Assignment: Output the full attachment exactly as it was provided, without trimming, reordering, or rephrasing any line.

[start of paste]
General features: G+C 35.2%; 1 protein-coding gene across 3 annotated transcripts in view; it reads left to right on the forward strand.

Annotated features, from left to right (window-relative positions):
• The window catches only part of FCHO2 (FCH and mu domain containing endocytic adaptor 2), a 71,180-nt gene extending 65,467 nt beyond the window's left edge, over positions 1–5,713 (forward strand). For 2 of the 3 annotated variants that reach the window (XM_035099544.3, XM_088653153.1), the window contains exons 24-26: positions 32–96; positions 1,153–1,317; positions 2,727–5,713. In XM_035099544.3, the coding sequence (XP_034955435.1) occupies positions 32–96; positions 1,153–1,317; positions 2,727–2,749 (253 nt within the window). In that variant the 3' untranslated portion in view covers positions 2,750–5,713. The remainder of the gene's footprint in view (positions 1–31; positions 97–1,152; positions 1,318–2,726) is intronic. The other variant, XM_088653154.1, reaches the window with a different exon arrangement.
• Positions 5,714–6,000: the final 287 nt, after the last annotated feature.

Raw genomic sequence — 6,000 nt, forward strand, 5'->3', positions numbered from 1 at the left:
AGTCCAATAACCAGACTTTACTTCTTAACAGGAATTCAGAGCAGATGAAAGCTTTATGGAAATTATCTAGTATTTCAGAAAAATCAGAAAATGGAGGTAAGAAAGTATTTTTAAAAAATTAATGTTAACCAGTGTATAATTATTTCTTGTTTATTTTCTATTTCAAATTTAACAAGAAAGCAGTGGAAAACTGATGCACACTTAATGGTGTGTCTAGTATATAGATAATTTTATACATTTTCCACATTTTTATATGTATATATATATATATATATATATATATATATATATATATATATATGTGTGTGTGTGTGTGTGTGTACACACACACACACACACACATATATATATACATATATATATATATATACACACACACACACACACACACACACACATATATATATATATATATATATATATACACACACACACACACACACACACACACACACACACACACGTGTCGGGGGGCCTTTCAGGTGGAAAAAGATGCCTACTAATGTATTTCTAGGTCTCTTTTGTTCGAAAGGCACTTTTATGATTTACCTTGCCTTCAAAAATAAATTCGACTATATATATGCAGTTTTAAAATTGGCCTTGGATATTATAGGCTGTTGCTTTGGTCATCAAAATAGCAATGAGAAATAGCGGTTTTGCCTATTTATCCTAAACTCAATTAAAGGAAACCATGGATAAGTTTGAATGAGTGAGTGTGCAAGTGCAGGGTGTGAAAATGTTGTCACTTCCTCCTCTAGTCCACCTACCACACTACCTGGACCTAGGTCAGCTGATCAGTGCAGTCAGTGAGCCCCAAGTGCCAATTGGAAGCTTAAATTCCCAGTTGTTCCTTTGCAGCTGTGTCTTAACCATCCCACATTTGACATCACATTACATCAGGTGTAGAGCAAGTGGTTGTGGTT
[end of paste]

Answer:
General features: G+C 35.2%; 1 protein-coding gene across 3 annotated transcripts in view; it reads left to right on the forward strand.

Annotated features, from left to right (window-relative positions):
• The window catches only part of FCHO2 (FCH and mu domain containing endocytic adaptor 2), a 71,180-nt gene extending 65,467 nt beyond the window's left edge, over positions 1–5,713 (forward strand). For 2 of the 3 annotated variants that reach the window (XM_035099544.3, XM_088653153.1), the window contains exons 24-26: positions 32–96; positions 1,153–1,317; positions 2,727–5,713. In XM_035099544.3, the coding sequence (XP_034955435.1) occupies positions 32–96; positions 1,153–1,317; positions 2,727–2,749 (253 nt within the window). In that variant the 3' untranslated portion in view covers positions 2,750–5,713. The remainder of the gene's footprint in view (positions 1–31; positions 97–1,152; positions 1,318–2,726) is intronic. The other variant, XM_088653154.1, reaches the window with a different exon arrangement.
• Positions 5,714–6,000: the final 287 nt, after the last annotated feature.

Raw genomic sequence — 6,000 nt, forward strand, 5'->3', positions numbered from 1 at the left:
AGTCCAATAACCAGACTTTACTTCTTAACAGGAATTCAGAGCAGATGAAAGCTTTATGGAAATTATCTAGTATTTCAGAAAAATCAGAAAATGGAGGTAAGAAAGTATTTTTAAAAAATTAATGTTAACCAGTGTATAATTATTTCTTGTTTATTTTCTATTTCAAATTTAACAAGAAAGCAGTGGAAAACTGATGCACACTTAATGGTGTGTCTAGTATATAGATAATTTTATACATTTTCCACATTTTTATATGTATATATATATATATATATATATATATATATATATATATATATATGTGTGTGTGTGTGTGTGTGTACACACACACACACACACACATATATATATACATATATATATATATATACACACACACACACACACACACACACACATATATATATATATATATATATATATACACACACACACACACACACACACACACACACACACACACGTGTCGGGGGGCCTTTCAGGTGGAAAAAGATGCCTACTAATGTATTTCTAGGTCTCTTTTGTTCGAAAGGCACTTTTATGATTTACCTTGCCTTCAAAAATAAATTCGACTATATATATGCAGTTTTAAAATTGGCCTTGGATATTATAGGCTGTTGCTTTGGTCATCAAAATAGCAATGAGAAATAGCGGTTTTGCCTATTTATCCTAAACTCAATTAAAGGAAACCATGGATAAGTTTGAATGAGTGAGTGTGCAAGTGCAGGGTGTGAAAATGTTGTCACTTCCTCCTCTAGTCCACCTACCACACTACCTGGACCTAGGTCAGCTGATCAGTGCAGTCAGTGAGCCCCAAGTGCCAATTGGAAGCTTAAATTCCCAGTTGTTCCTTTGCAGCTGTGTCTTAACCATCCCACATTTGACATCACATTACATCAGGTGTAGAGCAAGTGGTTGTGGTT